Mario Martone told us about the work done for Over there someone loves me, the documentary on Massimo Troisi in theaters from February 23rd, after the previews on the 19th.
It will be definitively in theaters from February 23 in over 400 copies, but Someone down there loves me will also have a substantial preview on the 19th in 200 cinemas throughout Italy, on the day of the 70th anniversary of the birth of Massimo Troisi, the famous Neapolitan comedian, actor and director who is explored with intelligence and depth in this new work by Mario Martone. We had the opportunity to meet the director in Berlin, where the film was presented in the Berlinale Special section, to let us talk about his vision of the Neapolitan artist and the choices made for the construction of the film.
The video interview with Mario Martone
The modernity of Massimo Troisi
We got very excited while watching Someone down there loves mebut we also wondered how much our sensations are distorted by personal experience, how different the perception of Massimo Troisi can be from the generation of the writer to that of young people who are discovering him today. “Massimo Troisi was so ahead” He told us Mario Martone, “to be able to speak very well even to today’s world. Many of the things he expressed are in fact all around us, starting with that fragility that he told with his character in a revolutionary way. There wasn’t then the idea of putting on I screen such a fragile person towards women, towards life, towards himself.” Aspects that are increasingly evident today, in a society that is changing and experiencing a crisis that envelops everything. “This living in delicate balance is something that young people of our time know well and can identify with.”
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Respect your audience
What strikes someone over there loves me is not only the completeness of Troisi’s story as a figure and artist, but also the ability to start from him to talk about cinema and not just his cinema, between comparisons with the New wave and construction of staging and comedy. A modern way of approaching the documentaryas already done by Giuseppe Tornatore in Enniuswhere the director hasn’t given up on talking about music. “I think it’s a way of respecting and loving the spectators” martone said, “don’t think they are inferior and that you have to lower your work to reach more viewers. It takes honesty to do what you intend to do and hope you meet the viewers.”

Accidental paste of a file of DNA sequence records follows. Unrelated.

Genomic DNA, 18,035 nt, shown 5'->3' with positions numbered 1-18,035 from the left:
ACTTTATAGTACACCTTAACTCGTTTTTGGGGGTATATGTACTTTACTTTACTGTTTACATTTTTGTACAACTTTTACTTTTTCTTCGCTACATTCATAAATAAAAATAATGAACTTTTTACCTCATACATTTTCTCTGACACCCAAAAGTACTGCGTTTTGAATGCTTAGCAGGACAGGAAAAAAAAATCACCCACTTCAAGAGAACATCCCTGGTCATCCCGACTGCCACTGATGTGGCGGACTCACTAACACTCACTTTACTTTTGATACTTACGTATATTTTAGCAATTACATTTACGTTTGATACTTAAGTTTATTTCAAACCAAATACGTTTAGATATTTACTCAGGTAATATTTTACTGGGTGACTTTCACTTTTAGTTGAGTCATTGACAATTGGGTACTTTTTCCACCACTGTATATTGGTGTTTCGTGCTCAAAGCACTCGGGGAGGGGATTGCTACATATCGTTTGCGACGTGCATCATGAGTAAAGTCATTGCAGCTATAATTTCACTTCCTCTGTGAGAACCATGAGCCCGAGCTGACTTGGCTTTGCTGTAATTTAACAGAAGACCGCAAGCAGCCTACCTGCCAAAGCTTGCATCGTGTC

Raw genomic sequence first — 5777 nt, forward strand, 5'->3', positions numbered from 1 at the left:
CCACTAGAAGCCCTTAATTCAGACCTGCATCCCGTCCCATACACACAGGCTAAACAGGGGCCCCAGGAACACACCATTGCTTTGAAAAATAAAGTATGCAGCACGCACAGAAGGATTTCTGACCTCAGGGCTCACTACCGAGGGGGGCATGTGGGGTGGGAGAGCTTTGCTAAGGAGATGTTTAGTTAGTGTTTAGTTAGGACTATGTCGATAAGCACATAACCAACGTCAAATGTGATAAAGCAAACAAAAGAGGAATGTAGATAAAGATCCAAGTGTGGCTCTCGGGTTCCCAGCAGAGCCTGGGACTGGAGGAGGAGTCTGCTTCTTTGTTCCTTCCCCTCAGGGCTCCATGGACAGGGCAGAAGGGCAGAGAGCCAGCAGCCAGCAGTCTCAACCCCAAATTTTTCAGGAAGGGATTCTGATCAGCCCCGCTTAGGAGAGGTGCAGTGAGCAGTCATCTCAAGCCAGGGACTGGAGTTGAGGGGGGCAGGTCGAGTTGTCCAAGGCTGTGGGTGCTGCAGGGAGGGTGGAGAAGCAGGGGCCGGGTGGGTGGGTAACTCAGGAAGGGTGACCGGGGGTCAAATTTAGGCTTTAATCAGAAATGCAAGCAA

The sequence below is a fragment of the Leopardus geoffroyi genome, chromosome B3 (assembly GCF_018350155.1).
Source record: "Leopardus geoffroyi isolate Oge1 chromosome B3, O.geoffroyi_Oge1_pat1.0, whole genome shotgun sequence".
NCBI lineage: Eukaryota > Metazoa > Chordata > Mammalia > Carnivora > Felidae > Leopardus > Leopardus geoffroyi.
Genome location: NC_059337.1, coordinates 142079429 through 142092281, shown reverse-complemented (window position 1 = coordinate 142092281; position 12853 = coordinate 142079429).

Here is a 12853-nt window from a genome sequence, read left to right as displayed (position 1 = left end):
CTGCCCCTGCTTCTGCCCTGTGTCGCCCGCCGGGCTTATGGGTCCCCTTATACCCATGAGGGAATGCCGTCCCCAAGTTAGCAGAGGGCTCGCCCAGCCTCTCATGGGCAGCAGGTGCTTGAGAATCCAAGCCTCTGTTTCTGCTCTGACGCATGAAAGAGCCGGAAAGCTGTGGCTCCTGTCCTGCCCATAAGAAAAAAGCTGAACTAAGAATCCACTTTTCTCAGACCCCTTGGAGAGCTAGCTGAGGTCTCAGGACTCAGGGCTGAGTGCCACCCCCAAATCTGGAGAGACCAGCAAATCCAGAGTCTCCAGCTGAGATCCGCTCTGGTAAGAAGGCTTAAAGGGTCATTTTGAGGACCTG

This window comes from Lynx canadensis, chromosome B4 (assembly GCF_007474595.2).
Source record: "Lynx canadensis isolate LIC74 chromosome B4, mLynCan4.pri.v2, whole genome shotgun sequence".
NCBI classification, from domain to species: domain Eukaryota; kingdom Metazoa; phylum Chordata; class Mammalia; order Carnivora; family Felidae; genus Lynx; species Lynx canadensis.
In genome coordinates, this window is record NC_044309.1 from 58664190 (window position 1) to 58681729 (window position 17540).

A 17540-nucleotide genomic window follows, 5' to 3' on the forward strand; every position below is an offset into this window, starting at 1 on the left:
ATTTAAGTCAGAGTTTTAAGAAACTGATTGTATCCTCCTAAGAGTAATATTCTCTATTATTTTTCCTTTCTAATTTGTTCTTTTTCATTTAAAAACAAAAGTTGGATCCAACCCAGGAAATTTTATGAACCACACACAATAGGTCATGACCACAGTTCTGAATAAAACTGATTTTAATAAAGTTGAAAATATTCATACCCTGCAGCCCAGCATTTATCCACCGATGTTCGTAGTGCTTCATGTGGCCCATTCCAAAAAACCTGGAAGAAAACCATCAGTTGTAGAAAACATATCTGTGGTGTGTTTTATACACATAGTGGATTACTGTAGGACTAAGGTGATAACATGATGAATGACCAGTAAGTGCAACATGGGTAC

The emotion of Massimo Troisi’s thoughts
A precious element of the documentary concerns the possibility of drawing on Massimo Troisi’s writings, from the agenda of the times of the first heart operation in America to the “sheets” on which he jotted down ideas and notes, jealously guarded by Anna Pavignano, his co-screenwriter, whose involvement in the project is fundamental to the idea of Troisi and his work that Martone intends to convey. “An Incredible Emotion” the director told us recalling the first time he had the opportunity to sift through those unpublished documents, “it’s like seeing a thought that passes into writing and it’s immediate and in between there are some crazy pearls like the poems you hear in the film.”
But where would Massimo Troisi have arrived if he hadn’t left us so soon? “I think he would have alternated films with other directors, because he had this desire and it was one of the things I really liked about Massimo… maybe even one with me, since we were talking about it! But he would have continued to make his own.” On one thing, however, Martone admonishes and rightly so: “There is no need to have regrets. The pain that it no longer exists is inevitable, but it had the opportunity to make its own cinema, which we must consider as something that has been expressed and which still makes it alive today.”
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